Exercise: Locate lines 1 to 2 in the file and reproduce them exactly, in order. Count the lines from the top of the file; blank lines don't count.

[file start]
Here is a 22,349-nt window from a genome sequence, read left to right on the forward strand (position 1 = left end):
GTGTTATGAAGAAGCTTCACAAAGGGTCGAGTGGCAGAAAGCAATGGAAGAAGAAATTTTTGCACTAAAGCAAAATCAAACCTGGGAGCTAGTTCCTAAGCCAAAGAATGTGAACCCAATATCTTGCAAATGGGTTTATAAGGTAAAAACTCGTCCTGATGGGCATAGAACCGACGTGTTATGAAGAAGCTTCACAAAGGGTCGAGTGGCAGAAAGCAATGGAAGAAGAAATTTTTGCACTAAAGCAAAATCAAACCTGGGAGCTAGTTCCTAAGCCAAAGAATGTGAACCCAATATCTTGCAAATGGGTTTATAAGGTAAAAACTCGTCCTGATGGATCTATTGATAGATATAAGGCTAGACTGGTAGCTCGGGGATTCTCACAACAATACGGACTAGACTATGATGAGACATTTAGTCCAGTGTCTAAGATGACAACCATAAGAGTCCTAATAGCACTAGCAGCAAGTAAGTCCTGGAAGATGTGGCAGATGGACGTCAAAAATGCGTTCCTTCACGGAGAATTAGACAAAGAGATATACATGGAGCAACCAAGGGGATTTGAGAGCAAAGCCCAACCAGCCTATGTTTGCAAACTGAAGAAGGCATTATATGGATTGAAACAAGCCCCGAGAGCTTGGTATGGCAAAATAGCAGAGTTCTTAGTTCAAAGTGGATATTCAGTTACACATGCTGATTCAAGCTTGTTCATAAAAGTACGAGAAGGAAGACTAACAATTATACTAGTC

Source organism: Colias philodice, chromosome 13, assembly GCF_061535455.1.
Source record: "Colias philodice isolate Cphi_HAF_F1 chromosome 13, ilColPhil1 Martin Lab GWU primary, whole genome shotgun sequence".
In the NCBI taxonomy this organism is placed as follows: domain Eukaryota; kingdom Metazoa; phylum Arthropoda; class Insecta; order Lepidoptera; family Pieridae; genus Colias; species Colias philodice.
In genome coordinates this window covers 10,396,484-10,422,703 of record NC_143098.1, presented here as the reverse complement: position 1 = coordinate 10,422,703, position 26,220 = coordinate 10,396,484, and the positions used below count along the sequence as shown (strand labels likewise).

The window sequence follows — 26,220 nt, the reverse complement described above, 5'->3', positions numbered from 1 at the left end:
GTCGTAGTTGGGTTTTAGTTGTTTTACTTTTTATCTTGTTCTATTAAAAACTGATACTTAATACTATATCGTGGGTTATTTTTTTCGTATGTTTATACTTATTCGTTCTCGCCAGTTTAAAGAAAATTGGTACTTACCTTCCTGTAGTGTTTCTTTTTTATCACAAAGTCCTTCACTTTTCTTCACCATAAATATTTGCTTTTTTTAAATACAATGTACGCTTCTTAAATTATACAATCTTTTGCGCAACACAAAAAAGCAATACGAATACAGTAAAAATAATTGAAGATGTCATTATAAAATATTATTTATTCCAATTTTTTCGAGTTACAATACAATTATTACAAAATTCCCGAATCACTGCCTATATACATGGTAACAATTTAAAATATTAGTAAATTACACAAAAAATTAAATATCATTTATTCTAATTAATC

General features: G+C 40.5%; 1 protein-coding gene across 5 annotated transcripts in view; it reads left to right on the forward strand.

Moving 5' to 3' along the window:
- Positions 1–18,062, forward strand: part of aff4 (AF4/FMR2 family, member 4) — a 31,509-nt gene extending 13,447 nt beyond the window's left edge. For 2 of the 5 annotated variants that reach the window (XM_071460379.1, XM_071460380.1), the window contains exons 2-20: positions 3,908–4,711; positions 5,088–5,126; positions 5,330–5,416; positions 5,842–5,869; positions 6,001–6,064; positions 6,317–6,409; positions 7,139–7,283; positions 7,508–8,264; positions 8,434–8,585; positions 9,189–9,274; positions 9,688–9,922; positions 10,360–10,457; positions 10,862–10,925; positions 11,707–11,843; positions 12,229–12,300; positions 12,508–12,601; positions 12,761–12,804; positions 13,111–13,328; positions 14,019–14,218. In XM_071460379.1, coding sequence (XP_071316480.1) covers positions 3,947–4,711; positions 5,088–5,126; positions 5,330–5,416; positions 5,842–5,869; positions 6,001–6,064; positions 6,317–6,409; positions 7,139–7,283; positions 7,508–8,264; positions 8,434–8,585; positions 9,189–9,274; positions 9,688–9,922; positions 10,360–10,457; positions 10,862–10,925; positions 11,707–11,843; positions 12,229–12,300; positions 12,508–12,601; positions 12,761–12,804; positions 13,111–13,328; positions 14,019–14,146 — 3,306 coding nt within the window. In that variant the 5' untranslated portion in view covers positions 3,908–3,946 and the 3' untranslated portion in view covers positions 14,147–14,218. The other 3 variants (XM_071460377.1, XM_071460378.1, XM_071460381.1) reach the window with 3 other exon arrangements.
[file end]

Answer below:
Here is a 22,349-nt window from a genome sequence, read left to right on the forward strand (position 1 = left end):
GTGTTATGAAGAAGCTTCACAAAGGGTCGAGTGGCAGAAAGCAATGGAAGAAGAAATTTTTGCACTAAAGCAAAATCAAACCTGGGAGCTAGTTCCTAAGCCAAAGAATGTGAACCCAATATCTTGCAAATGGGTTTATAAGGTAAAAACTCGTCCTGATGGGCATAGAACCGACGTGTTATGAAGAAGCTTCACAAAGGGTCGAGTGGCAGAAAGCAATGGAAGAAGAAATTTTTGCACTAAAGCAAAATCAAACCTGGGAGCTAGTTCCTAAGCCAAAGAATGTGAACCCAATATCTTGCAAATGGGTTTATAAGGTAAAAACTCGTCCTGATGGATCTATTGATAGATATAAGGCTAGACTGGTAGCTCGGGGATTCTCACAACAATACGGACTAGACTATGATGAGACATTTAGTCCAGTGTCTAAGATGACAACCATAAGAGTCCTAATAGCACTAGCAGCAAGTAAGTCCTGGAAGATGTGGCAGATGGACGTCAAAAATGCGTTCCTTCACGGAGAATTAGACAAAGAGATATACATGGAGCAACCAAGGGGATTTGAGAGCAAAGCCCAACCAGCCTATGTTTGCAAACTGAAGAAGGCATTATATGGATTGAAACAAGCCCCGAGAGCTTGGTATGGCAAAATAGCAGAGTTCTTAGTTCAAAGTGGATATTCAGTTACACATGCTGATTCAAGCTTGTTCATAAAAGTACGAGAAGGAAGACTAACAATTATACTAGTC